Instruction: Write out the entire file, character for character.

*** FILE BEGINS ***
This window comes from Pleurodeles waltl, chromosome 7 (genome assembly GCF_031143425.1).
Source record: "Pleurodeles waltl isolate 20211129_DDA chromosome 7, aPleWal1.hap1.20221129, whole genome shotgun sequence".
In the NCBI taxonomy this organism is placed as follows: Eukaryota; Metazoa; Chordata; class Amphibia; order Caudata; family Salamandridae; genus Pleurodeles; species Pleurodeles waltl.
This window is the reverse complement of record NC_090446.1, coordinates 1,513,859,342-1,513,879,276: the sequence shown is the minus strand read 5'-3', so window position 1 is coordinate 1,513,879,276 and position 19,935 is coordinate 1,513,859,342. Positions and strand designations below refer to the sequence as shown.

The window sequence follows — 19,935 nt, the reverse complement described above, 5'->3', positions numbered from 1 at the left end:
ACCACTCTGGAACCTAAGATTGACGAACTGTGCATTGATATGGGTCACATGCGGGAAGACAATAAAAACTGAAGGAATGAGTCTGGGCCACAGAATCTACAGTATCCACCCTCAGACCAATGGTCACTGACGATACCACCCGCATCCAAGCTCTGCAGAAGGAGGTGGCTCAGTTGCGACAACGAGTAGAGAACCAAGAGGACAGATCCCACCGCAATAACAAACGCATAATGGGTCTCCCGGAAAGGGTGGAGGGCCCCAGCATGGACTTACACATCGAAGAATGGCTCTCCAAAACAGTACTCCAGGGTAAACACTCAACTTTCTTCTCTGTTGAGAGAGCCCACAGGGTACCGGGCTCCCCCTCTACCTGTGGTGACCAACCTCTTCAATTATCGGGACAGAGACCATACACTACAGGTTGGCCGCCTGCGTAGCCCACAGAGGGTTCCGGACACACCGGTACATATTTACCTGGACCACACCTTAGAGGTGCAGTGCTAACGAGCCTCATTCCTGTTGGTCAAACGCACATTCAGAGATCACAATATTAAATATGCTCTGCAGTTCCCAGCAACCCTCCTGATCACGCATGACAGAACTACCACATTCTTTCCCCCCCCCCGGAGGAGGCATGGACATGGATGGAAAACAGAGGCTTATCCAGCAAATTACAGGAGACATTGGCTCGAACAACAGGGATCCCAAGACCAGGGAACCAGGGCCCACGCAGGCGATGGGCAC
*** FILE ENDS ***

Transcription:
This window comes from Pleurodeles waltl, chromosome 7 (genome assembly GCF_031143425.1).
Source record: "Pleurodeles waltl isolate 20211129_DDA chromosome 7, aPleWal1.hap1.20221129, whole genome shotgun sequence".
In the NCBI taxonomy this organism is placed as follows: Eukaryota; Metazoa; Chordata; class Amphibia; order Caudata; family Salamandridae; genus Pleurodeles; species Pleurodeles waltl.
This window is the reverse complement of record NC_090446.1, coordinates 1,513,859,342-1,513,879,276: the sequence shown is the minus strand read 5'-3', so window position 1 is coordinate 1,513,879,276 and position 19,935 is coordinate 1,513,859,342. Positions and strand designations below refer to the sequence as shown.

The window sequence follows — 19,935 nt, the reverse complement described above, 5'->3', positions numbered from 1 at the left end:
ACCACTCTGGAACCTAAGATTGACGAACTGTGCATTGATATGGGTCACATGCGGGAAGACAATAAAAACTGAAGGAATGAGTCTGGGCCACAGAATCTACAGTATCCACCCTCAGACCAATGGTCACTGACGATACCACCCGCATCCAAGCTCTGCAGAAGGAGGTGGCTCAGTTGCGACAACGAGTAGAGAACCAAGAGGACAGATCCCACCGCAATAACAAACGCATAATGGGTCTCCCGGAAAGGGTGGAGGGCCCCAGCATGGACTTACACATCGAAGAATGGCTCTCCAAAACAGTACTCCAGGGTAAACACTCAACTTTCTTCTCTGTTGAGAGAGCCCACAGGGTACCGGGCTCCCCCTCTACCTGTGGTGACCAACCTCTTCAATTATCGGGACAGAGACCATACACTACAGGTTGGCCGCCTGCGTAGCCCACAGAGGGTTCCGGACACACCGGTACATATTTACCTGGACCACACCTTAGAGGTGCAGTGCTAACGAGCCTCATTCCTGTTGGTCAAACGCACATTCAGAGATCACAATATTAAATATGCTCTGCAGTTCCCAGCAACCCTCCTGATCACGCATGACAGAACTACCACATTCTTTCCCCCCCCCCGGAGGAGGCATGGACATGGATGGAAAACAGAGGCTTATCCAGCAAATTACAGGAGACATTGGCTCGAACAACAGGGATCCCAAGACCAGGGAACCAGGGCCCACGCAGGCGATGGGCAC